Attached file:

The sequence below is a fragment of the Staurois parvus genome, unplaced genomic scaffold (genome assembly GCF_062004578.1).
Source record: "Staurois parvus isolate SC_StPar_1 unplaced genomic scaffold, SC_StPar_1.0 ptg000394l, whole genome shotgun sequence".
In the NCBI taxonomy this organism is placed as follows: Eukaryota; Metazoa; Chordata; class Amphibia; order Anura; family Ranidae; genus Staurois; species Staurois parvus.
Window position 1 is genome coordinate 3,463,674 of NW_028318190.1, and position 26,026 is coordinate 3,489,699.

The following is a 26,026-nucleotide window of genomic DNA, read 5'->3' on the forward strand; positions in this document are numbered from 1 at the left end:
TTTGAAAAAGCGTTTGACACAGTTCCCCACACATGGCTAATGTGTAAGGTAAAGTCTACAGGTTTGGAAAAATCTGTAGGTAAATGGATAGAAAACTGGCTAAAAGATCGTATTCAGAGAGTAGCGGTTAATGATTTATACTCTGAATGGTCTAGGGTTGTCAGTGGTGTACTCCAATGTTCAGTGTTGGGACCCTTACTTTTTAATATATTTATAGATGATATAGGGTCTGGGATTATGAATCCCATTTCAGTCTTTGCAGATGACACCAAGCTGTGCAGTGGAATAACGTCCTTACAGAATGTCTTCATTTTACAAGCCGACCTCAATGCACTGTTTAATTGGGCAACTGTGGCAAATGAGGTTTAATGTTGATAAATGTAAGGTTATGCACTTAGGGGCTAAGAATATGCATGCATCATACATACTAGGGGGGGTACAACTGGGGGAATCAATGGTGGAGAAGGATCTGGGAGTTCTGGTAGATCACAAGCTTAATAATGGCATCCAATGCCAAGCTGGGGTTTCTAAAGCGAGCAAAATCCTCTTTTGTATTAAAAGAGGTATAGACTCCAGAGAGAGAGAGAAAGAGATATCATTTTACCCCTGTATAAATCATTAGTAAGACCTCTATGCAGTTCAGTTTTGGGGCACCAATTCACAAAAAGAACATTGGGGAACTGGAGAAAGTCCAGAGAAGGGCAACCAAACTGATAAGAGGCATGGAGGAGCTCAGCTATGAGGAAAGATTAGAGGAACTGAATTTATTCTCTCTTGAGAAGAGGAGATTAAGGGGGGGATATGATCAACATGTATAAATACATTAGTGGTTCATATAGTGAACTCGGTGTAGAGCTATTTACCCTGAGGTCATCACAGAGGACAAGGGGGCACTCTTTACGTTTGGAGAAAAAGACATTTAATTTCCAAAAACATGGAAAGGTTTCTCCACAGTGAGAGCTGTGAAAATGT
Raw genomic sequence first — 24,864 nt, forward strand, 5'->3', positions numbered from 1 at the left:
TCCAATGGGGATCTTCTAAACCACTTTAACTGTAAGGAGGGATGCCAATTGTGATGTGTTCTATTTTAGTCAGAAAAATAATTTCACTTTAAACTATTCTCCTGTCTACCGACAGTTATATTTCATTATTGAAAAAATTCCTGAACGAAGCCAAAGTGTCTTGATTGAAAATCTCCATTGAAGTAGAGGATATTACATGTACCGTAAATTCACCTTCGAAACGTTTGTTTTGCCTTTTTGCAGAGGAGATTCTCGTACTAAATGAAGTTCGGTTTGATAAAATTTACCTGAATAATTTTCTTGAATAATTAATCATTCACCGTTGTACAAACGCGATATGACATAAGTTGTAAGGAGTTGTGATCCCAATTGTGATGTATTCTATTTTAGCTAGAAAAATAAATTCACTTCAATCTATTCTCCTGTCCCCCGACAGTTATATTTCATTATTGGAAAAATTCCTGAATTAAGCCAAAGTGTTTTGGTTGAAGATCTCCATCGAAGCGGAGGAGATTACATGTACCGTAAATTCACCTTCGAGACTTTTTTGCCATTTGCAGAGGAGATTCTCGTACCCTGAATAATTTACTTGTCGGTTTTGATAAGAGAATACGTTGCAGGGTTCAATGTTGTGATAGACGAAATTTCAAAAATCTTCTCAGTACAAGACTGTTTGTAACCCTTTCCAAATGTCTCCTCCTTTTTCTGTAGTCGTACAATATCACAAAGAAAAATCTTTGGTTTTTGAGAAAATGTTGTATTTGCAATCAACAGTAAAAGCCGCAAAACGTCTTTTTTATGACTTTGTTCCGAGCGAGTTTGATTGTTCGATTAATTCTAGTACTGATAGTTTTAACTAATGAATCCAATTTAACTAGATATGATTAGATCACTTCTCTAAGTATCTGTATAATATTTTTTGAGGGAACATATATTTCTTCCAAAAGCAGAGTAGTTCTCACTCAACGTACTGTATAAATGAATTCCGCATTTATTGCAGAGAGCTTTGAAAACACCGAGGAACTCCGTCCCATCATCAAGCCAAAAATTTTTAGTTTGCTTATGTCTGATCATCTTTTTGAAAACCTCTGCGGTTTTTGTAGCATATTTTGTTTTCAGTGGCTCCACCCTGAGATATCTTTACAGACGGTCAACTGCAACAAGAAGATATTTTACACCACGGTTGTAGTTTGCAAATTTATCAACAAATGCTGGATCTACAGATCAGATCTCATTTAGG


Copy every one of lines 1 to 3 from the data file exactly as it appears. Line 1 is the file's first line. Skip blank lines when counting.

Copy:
The sequence below is a fragment of the Staurois parvus genome, unplaced genomic scaffold (genome assembly GCF_062004578.1).
Source record: "Staurois parvus isolate SC_StPar_1 unplaced genomic scaffold, SC_StPar_1.0 ptg000394l, whole genome shotgun sequence".
In the NCBI taxonomy this organism is placed as follows: Eukaryota; Metazoa; Chordata; class Amphibia; order Anura; family Ranidae; genus Staurois; species Staurois parvus.